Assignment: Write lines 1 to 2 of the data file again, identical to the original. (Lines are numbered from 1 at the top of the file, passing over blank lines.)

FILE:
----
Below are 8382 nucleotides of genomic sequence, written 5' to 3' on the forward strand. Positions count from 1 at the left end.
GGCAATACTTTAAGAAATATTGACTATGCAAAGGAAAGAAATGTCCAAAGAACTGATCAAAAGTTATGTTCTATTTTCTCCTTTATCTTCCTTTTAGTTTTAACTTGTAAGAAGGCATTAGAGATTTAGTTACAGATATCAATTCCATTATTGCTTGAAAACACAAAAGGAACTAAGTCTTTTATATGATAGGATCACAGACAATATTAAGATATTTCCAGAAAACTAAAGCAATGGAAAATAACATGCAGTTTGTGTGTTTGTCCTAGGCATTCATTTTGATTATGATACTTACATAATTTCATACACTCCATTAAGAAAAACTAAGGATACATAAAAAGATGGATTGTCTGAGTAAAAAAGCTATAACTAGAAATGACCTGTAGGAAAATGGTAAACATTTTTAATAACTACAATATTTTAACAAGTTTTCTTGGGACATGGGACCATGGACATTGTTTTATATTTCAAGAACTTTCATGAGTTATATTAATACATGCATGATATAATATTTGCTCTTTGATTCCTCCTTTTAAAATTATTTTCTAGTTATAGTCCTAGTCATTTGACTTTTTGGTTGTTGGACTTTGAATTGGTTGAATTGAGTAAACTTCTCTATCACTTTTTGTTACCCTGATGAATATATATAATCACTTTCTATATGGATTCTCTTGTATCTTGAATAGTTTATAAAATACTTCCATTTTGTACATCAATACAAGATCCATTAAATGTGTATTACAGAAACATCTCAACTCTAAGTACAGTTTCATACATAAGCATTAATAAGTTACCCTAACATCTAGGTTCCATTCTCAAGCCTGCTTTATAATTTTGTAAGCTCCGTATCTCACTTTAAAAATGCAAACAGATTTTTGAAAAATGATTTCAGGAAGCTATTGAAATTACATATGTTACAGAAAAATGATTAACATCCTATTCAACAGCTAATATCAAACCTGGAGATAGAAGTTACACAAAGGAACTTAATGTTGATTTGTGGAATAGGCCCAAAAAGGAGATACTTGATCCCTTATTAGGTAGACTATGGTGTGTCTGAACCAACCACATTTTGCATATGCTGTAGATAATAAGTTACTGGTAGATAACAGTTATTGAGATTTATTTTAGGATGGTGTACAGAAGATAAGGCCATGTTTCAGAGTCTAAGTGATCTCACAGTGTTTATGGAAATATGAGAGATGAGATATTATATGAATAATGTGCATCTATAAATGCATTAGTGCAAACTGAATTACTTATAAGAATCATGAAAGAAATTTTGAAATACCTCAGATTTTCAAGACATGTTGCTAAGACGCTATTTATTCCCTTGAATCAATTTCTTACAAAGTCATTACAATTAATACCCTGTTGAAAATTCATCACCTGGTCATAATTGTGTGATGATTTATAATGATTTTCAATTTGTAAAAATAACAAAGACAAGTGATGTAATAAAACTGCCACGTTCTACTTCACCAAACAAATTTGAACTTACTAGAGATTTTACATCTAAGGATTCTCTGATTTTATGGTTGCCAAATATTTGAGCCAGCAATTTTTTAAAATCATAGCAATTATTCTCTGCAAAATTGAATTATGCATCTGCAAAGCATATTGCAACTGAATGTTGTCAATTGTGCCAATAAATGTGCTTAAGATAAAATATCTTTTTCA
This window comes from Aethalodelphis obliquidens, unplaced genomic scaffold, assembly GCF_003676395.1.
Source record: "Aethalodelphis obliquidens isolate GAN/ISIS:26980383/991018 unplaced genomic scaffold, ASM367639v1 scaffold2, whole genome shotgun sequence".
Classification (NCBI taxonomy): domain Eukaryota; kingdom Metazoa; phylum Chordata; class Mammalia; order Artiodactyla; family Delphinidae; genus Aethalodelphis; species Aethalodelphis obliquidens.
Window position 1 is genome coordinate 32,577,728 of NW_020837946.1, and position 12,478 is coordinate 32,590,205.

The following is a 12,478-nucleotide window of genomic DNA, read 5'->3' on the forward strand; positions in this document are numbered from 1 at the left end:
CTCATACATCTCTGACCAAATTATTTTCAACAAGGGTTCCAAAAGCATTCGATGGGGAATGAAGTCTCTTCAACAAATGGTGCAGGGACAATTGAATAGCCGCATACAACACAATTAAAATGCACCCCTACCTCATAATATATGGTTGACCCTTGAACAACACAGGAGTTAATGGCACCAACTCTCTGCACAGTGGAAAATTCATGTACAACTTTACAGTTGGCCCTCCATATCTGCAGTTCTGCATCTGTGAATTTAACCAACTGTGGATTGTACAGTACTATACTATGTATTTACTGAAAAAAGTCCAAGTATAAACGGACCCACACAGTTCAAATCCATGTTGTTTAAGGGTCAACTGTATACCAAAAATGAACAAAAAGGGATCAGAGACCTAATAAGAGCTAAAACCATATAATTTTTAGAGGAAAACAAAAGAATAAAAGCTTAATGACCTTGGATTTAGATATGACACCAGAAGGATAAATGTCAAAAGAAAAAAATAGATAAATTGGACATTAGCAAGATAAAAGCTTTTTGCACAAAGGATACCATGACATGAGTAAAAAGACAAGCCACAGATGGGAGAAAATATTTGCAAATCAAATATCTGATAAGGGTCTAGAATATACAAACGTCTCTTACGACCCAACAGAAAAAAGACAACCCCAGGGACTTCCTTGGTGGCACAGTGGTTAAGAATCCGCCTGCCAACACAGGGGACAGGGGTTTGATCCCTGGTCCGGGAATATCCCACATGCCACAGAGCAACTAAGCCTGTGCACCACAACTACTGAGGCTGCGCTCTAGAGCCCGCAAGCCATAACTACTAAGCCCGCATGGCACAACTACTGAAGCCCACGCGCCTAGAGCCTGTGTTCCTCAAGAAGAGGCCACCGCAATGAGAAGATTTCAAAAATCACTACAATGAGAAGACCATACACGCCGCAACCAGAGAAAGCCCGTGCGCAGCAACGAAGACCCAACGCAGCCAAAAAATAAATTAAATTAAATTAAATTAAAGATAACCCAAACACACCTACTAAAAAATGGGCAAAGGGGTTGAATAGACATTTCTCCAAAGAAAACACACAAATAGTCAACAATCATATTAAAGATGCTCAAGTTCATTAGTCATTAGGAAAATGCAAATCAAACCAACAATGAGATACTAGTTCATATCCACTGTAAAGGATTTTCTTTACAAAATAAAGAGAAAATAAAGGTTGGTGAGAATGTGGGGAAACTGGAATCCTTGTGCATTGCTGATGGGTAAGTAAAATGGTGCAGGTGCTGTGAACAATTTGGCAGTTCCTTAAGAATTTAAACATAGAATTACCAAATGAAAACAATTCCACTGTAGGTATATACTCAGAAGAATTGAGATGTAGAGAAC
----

Below are 8382 nucleotides of genomic sequence, written 5' to 3' on the forward strand. Positions count from 1 at the left end.
GGCAATACTTTAAGAAATATTGACTATGCAAAGGAAAGAAATGTCCAAAGAACTGATCAAAAGTTATGTTCTATTTTCTCCTTTATCTTCCTTTTAGTTTTAACTTGTAAGAAGGCATTAGAGATTTAGTTACAGATATCAATTCCATTATTGCTTGAAAACACAAAAGGAACTAAGTCTTTTATATGATAGGATCACAGACAATATTAAGATATTTCCAGAAAACTAAAGCAATGGAAAATAACATGCAGTTTGTGTGTTTGTCCTAGGCATTCATTTTGATTATGATACTTACATAATTTCATACACTCCATTAAGAAAAACTAAGGATACATAAAAAGATGGATTGTCTGAGTAAAAAAGCTATAACTAGAAATGACCTGTAGGAAAATGGTAAACATTTTTAATAACTACAATATTTTAACAAGTTTTCTTGGGACATGGGACCATGGACATTGTTTTATATTTCAAGAACTTTCATGAGTTATATTAATACATGCATGATATAATATTTGCTCTTTGATTCCTCCTTTTAAAATTATTTTCTAGTTATAGTCCTAGTCATTTGACTTTTTGGTTGTTGGACTTTGAATTGGTTGAATTGAGTAAACTTCTCTATCACTTTTTGTTACCCTGATGAATATATATAATCACTTTCTATATGGATTCTCTTGTATCTTGAATAGTTTATAAAATACTTCCATTTTGTACATCAATACAAGATCCATTAAATGTGTATTACAGAAACATCTCAACTCTAAGTACAGTTTCATACATAAGCATTAATAAGTTACCCTAACATCTAGGTTCCATTCTCAAGCCTGCTTTATAATTTTGTAAGCTCCGTATCTCACTTTAAAAATGCAAACAGATTTTTGAAAAATGATTTCAGGAAGCTATTGAAATTACATATGTTACAGAAAAATGATTAACATCCTATTCAACAGCTAATATCAAACCTGGAGATAGAAGTTACACAAAGGAACTTAATGTTGATTTGTGGAATAGGCCCAAAAAGGAGATACTTGATCCCTTATTAGGTAGACTATGGTGTGTCTGAACCAACCACATTTTGCATATGCTGTAGATAATAAGTTACTGGTAGATAACAGTTATTGAGATTTATTTTAGGATGGTGTACAGAAGATAAGGCCATGTTTCAGAGTCTAAGTGATCTCACAGTGTTTATGGAAATATGAGAGATGAGATATTATATGAATAATGTGCATCTATAAATGCATTAGTGCAAACTGAATTACTTATAAGAATCATGAAAGAAATTTTGAAATACCTCAGATTTTCAAGACATGTTGCTAAGACGCTATTTATTCCCTTGAATCAATTTCTTACAAAGTCATTACAATTAATACCCTGTTGAAAATTCATCACCTGGTCATAATTGTGTGATGATTTATAATGATTTTCAATTTGTAAAAATAACAAAGACAAGTGATGTAATAAAACTGCCACGTTCTACTTCACCAAACAAATTTGAACTTACTAGAGATTTTACATCTAAGGATTCTCTGATTTTATGGTTGCCAAATATTTGAGCCAGCAATTTTTTAAAATCATAGCAATTATTCTCTGCAAAATTGAATTATGCATCTGCAAAGCATATTGCAACTGAATGTTGTCAATTGTGCCAATAAATGTGCTTAAGATAAAATATCTTTTTCA